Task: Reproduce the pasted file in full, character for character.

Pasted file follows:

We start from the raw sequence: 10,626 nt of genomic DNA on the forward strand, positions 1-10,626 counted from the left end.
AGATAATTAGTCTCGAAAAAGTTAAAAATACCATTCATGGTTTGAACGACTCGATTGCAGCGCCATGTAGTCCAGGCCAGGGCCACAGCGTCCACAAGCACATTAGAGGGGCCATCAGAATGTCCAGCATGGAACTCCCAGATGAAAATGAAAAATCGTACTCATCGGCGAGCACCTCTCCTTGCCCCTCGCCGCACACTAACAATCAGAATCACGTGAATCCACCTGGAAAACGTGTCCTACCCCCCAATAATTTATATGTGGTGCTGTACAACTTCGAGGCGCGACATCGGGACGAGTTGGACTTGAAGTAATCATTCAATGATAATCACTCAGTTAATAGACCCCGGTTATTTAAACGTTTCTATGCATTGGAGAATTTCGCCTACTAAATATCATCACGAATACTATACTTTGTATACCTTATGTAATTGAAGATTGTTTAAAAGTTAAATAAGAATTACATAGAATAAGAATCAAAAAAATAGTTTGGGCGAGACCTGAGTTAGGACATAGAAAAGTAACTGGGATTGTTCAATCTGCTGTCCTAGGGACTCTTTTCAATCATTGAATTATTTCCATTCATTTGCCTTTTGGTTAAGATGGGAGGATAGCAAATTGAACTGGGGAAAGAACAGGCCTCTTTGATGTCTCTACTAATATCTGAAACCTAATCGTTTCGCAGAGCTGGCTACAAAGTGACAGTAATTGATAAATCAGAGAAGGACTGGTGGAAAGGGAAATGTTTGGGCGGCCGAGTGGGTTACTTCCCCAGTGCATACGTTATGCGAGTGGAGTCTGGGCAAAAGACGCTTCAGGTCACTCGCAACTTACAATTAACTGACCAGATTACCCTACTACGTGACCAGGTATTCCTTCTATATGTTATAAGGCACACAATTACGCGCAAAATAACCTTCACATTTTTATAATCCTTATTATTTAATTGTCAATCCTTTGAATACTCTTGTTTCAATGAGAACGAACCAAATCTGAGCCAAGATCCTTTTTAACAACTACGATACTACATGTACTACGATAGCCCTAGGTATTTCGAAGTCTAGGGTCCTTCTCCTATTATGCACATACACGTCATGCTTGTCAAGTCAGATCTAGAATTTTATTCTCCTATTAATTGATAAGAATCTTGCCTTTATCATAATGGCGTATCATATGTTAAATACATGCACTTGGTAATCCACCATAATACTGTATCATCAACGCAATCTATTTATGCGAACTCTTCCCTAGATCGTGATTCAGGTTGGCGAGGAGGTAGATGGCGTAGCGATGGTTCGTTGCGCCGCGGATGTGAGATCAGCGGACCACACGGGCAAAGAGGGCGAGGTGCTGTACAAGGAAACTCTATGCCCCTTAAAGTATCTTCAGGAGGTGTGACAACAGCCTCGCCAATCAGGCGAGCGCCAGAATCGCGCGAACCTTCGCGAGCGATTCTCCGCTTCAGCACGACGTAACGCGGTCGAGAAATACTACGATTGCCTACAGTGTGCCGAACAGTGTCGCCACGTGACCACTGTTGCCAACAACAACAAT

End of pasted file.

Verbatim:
We start from the raw sequence: 10,626 nt of genomic DNA on the forward strand, positions 1-10,626 counted from the left end.
AGATAATTAGTCTCGAAAAAGTTAAAAATACCATTCATGGTTTGAACGACTCGATTGCAGCGCCATGTAGTCCAGGCCAGGGCCACAGCGTCCACAAGCACATTAGAGGGGCCATCAGAATGTCCAGCATGGAACTCCCAGATGAAAATGAAAAATCGTACTCATCGGCGAGCACCTCTCCTTGCCCCTCGCCGCACACTAACAATCAGAATCACGTGAATCCACCTGGAAAACGTGTCCTACCCCCCAATAATTTATATGTGGTGCTGTACAACTTCGAGGCGCGACATCGGGACGAGTTGGACTTGAAGTAATCATTCAATGATAATCACTCAGTTAATAGACCCCGGTTATTTAAACGTTTCTATGCATTGGAGAATTTCGCCTACTAAATATCATCACGAATACTATACTTTGTATACCTTATGTAATTGAAGATTGTTTAAAAGTTAAATAAGAATTACATAGAATAAGAATCAAAAAAATAGTTTGGGCGAGACCTGAGTTAGGACATAGAAAAGTAACTGGGATTGTTCAATCTGCTGTCCTAGGGACTCTTTTCAATCATTGAATTATTTCCATTCATTTGCCTTTTGGTTAAGATGGGAGGATAGCAAATTGAACTGGGGAAAGAACAGGCCTCTTTGATGTCTCTACTAATATCTGAAACCTAATCGTTTCGCAGAGCTGGCTACAAAGTGACAGTAATTGATAAATCAGAGAAGGACTGGTGGAAAGGGAAATGTTTGGGCGGCCGAGTGGGTTACTTCCCCAGTGCATACGTTATGCGAGTGGAGTCTGGGCAAAAGACGCTTCAGGTCACTCGCAACTTACAATTAACTGACCAGATTACCCTACTACGTGACCAGGTATTCCTTCTATATGTTATAAGGCACACAATTACGCGCAAAATAACCTTCACATTTTTATAATCCTTATTATTTAATTGTCAATCCTTTGAATACTCTTGTTTCAATGAGAACGAACCAAATCTGAGCCAAGATCCTTTTTAACAACTACGATACTACATGTACTACGATAGCCCTAGGTATTTCGAAGTCTAGGGTCCTTCTCCTATTATGCACATACACGTCATGCTTGTCAAGTCAGATCTAGAATTTTATTCTCCTATTAATTGATAAGAATCTTGCCTTTATCATAATGGCGTATCATATGTTAAATACATGCACTTGGTAATCCACCATAATACTGTATCATCAACGCAATCTATTTATGCGAACTCTTCCCTAGATCGTGATTCAGGTTGGCGAGGAGGTAGATGGCGTAGCGATGGTTCGTTGCGCCGCGGATGTGAGATCAGCGGACCACACGGGCAAAGAGGGCGAGGTGCTGTACAAGGAAACTCTATGCCCCTTAAAGTATCTTCAGGAGGTGTGACAACAGCCTCGCCAATCAGGCGAGCGCCAGAATCGCGCGAACCTTCGCGAGCGATTCTCCGCTTCAGCACGACGTAACGCGGTCGAGAAATACTACGATTGCCTACAGTGTGCCGAACAGTGTCGCCACGTGACCACTGTTGCCAACAACAACAAT